Norman D. Goodman
The title of “monsignor” is reserved for clergy who have distinguished themselves by exceptional service to the church. The title is bestowed directly by the pope upon recommendation by the priest’s diocesan bishop. So Monsignor Norman Goodman was singled out as exceptional, not just by his own bishop, but also by the seat of the church in Rome. And according to “Jacob”—who was sexually abused by Goodman as a child—the Diocese of Peoria’s actions in the aftermath of his allegations demonstrate just how far it was willing to go to protect the reputation of one of its favored shepherds—at the expense of the youngest members of the flock.
Jacob shares his experience in a matter-of-fact way because, he says, he wasn’t the only one Goodman abused. Jacob was an altar server at Holy Family in Lincoln. Goodman would approach him from behind, press him up against a counter or sink, and fondle him. Sometimes Goodman would even stick money down Jacob’s front pants pocket as an excuse to touch his genitals. The abuse occurred when Jacob was in sixth, seventh, and eighth grade; it stopped around 1983.
In the late 1990s, Jacob told his family he had been abused by Goodman. He also came forward to the diocese. “Initially, I was in the mindset of, don’t pursue this, I don’t want anyone to know, this is a small town,” Jacob explains. His attitude changed after he sat down with diocesan representatives and their lawyers.
Jacob’s goals in that initial meeting were simple and straightforward. He wanted the diocese to acknowledge the abuse took place, remove Goodman from ministry so he wasn’t a danger to any other children, and offer a public apology. “They said that none of that is happening,” Jacob recalls—and so Goodman remained in ministry at Jacob’s parish.
When the diocese finally “retired” Goodman in the late 1990s, ostensibly in response to additional allegations that had surfaced against him, Jacob remembers the diocese sought to paint Goodman as the victim. He says a senior diocesan official came to Holy Family to offer mass and “say how wonderful Goodman was and how we’re going to miss him. They cloaked the church with wreaths of black garland as if Goodman was the one who had been victimized.” Even after that, the survivor says Goodman kept returning to Lincoln. He would sit at the school playground adjacent to Holy Family; he would also frequent other playgrounds in town and even the public pool where children often gathered.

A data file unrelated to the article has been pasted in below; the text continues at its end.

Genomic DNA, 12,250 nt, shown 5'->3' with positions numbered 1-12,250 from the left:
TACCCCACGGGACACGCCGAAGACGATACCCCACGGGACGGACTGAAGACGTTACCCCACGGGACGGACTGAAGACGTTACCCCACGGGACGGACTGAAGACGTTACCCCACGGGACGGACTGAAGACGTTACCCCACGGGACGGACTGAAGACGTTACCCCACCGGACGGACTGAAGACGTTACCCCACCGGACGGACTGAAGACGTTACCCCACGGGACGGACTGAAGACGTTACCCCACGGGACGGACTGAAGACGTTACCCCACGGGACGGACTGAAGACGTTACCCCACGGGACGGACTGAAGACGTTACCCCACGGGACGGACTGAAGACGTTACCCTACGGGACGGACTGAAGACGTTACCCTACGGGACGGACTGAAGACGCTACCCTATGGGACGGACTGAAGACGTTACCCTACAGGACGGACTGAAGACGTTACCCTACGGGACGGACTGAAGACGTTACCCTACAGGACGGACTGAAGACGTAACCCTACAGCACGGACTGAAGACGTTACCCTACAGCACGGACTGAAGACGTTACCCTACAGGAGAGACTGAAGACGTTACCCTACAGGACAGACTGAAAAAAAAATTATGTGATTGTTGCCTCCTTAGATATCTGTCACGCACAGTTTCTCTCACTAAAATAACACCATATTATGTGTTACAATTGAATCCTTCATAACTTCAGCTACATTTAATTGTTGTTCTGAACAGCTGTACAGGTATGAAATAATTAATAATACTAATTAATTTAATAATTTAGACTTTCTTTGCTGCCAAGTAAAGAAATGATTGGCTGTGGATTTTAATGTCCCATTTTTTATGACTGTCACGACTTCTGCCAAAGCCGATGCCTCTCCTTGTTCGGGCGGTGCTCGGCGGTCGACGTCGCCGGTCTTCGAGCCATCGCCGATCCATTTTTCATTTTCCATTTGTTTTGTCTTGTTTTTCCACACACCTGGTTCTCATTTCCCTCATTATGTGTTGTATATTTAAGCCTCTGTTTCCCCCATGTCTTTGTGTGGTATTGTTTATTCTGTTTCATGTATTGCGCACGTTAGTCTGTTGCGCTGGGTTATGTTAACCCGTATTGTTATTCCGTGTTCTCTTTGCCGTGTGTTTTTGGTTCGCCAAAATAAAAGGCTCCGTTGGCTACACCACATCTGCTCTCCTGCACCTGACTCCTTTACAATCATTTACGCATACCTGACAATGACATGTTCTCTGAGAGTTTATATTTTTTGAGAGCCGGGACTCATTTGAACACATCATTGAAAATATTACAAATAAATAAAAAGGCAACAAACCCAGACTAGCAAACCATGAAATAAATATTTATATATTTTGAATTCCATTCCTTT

One of the allegations against Goodman was forwarded to the Logan County state’s attorney because that survivor was still under 18 years old. But the state’s attorney declined to charge Goodman with any crimes. The diocese responded by drafting a celebratory press release. It said it was “pleased” with the decision and had “steadfastly believed in Msgr. Goodman’s innocence.” It closed with a shot aimed squarely at Goodman’s survivors: “The Peoria Diocese is confident the issue will now be put to rest, and those involved will get on with their lives.”
The diocese’s admonishment only served to motivate Jacob. He turned his focus to mediating his dispute with the diocese and securing settlement on behalf of himself and other survivors. Jacob says he was supposed to receive five meetings with the diocese to help them rewrite their abuse policies and procedures; he got just two. He also says the survivors were supposed to receive “a public apology, which we never got.” One moment from the mediation continues to gnaw at Jacob. A senior diocesan official—the same priest who lauded Goodman at his retirement mass—said to Jacob, “If you have such a problem with it, you need to catch [Goodman’s] hand in the cookie jar.” Jacob said, “A cookie jar would be a boy’s pants.” The official responded, “I know. Whatever. Just catch him.”
Finally, in 2002, the diocese placed Goodman on permanent leave and publicly acknowledged the sexual abuse allegations against him. But the work, Jacob says, had only just begun. “The mindset of my generation is, if you want to have a street fight, we’re going to have a street fight.” It’s this mentality that has led Jacob to take his advocacy on behalf of survivors beyond central Illinois. Since the late 1990s, he has travelled the world—from Dallas to Boston, from Australia to Rome—connecting survivors, attorneys, and advocacy groups in the name of promoting healing and ensuring accountability. Even today, Jacob says the church’s response continues to disappoint him: “What they did to us, and still do, when you’re in a religion, you have a level of ethics, morals, or decorum. I had never considered in a million years that that would not be present.” And so Jacob’s fight continues.
As for Goodman, the once favored son, the Diocese of Peoria produced records to the Attorney General’s investigators disclosing 19 survivors of Goodman’s child sex abuse.